“Ben Gvir had something of a [Donald] Trump effect, getting people who never voted, who believed that he was a maverick from outside the system who could shake it up, or break it,” Persico said.
Shabtai, the police chief who criticized Ben Gvir, now reports to him. So do the police units that work with Israel’s security services to combat Jewish terrorism, which Ben Gvir claims does not exist.
View from the hilltop
Raphael Morris first met Ben Gvir when he joined the “hilltop youth” — young radical settlers who have unofficially claimed more than 100 hills across the occupied West Bank since the 1990s. He now lives in Ahiya, an outpost that has grown from 27 to 80 families over the past decade. One-story homes have replaced trailers. No Palestinian day workers are allowed.
Morris, 27, said Ben Gvir’s political ascent is a “sign that things might be moving in the right direction here, too.”
The relationship between the government and the hilltop youth has always been one of “behind-the-scenes collaboration,” Morris explained in his living room, where a framed photo of Kahane is prominently displayed. “We’ve always had allies in the government.”
When asked if the tacit understanding extended to confronting Palestinians, Morris said sympathetic politicians generally understood that “it was less about kicking the Arabs out than bringing Jews in.”
He and his friends expected arrest, Morris recalled, but were confident the state was ultimately on their side. And they always kept Ben Gvir’s advice in mind: If you get arrested, keep quiet, he had told them, unless you’ve been denied your basic rights; if an officer pushes you, put your hands behind your back so you’re not tempted to push back; always make a media spectacle.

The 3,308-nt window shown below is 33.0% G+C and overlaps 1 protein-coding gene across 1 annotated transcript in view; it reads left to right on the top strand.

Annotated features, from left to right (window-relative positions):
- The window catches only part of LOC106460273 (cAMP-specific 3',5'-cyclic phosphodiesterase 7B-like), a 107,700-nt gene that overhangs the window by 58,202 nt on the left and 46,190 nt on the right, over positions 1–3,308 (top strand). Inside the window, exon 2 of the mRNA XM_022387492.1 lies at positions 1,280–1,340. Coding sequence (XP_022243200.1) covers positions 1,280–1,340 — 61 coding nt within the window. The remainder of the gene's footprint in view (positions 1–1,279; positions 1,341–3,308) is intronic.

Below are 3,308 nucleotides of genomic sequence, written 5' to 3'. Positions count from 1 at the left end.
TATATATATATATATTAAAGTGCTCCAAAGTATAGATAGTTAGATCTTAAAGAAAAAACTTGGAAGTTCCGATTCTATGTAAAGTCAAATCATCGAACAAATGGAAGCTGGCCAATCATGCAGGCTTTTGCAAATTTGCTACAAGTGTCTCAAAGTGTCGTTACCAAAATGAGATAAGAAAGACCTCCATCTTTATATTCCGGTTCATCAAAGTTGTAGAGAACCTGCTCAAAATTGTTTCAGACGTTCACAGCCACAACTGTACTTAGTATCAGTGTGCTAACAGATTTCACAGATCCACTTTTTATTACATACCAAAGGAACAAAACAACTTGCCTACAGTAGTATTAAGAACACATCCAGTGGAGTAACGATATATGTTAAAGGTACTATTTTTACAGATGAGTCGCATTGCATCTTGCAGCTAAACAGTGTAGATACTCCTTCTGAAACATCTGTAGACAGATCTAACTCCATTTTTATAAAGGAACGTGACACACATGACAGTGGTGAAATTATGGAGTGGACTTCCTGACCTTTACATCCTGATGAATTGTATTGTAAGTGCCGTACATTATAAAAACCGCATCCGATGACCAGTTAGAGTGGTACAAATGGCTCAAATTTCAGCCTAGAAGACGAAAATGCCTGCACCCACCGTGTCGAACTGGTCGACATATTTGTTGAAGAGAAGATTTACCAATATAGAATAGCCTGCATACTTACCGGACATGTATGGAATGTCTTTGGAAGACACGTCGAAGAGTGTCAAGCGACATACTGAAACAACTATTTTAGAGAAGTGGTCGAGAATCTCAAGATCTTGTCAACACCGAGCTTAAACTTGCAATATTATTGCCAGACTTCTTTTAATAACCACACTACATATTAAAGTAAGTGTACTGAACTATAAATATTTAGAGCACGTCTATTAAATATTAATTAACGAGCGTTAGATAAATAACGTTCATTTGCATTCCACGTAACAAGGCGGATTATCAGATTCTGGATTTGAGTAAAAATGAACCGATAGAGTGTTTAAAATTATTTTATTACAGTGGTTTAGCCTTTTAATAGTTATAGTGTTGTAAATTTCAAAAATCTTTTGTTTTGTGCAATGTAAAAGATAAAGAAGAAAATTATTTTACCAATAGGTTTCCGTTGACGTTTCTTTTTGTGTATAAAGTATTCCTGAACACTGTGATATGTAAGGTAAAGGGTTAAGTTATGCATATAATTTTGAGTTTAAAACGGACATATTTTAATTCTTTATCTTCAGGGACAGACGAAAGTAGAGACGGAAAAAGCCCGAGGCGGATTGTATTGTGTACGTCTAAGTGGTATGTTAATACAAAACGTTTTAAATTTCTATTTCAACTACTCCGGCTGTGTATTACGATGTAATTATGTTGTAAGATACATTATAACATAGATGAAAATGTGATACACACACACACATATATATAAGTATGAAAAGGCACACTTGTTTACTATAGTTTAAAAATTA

“He taught us how to get arrested, but not get in trouble,” said Morris, who has been detained at least 50 times and represented by Ben Gvir more times than he can remember. “There’s a lot of gray in the law, but the main rule is not to get to the red line.”
Ben Gvir is credited by friends and detractors for his ability to push the limits of Israeli law, to subvert the state from within. While advising vigilante settlers on how to most effectively exercise their civil rights, he has advocated for denying similar rights to Palestinians.
Recently, he pushed for a ban on the public display of the Palestinian flag, “an expansion of the two separate law enforcement and policing systems based on racial identity” — one for Palestinians, another for Jewish Israelis — in the words of a recent paper by Adalah, a Palestinian legal rights group.
Ben Gvir has also coached Morris’s activist friends on challenging the status quo at a contested Jerusalem holy site, known as the Temple Mount to Jews and the Noble Sanctuary to Muslims. For a decade, in defiance of police ordinances, Morris has attempted to slaughter a lamb atop the Temple Mount — a biblical ritual that he believes would bring Jews closer to the ultimate goal of rebuilding a temple on the plateau. Israeli police have warned it could spark a regional war.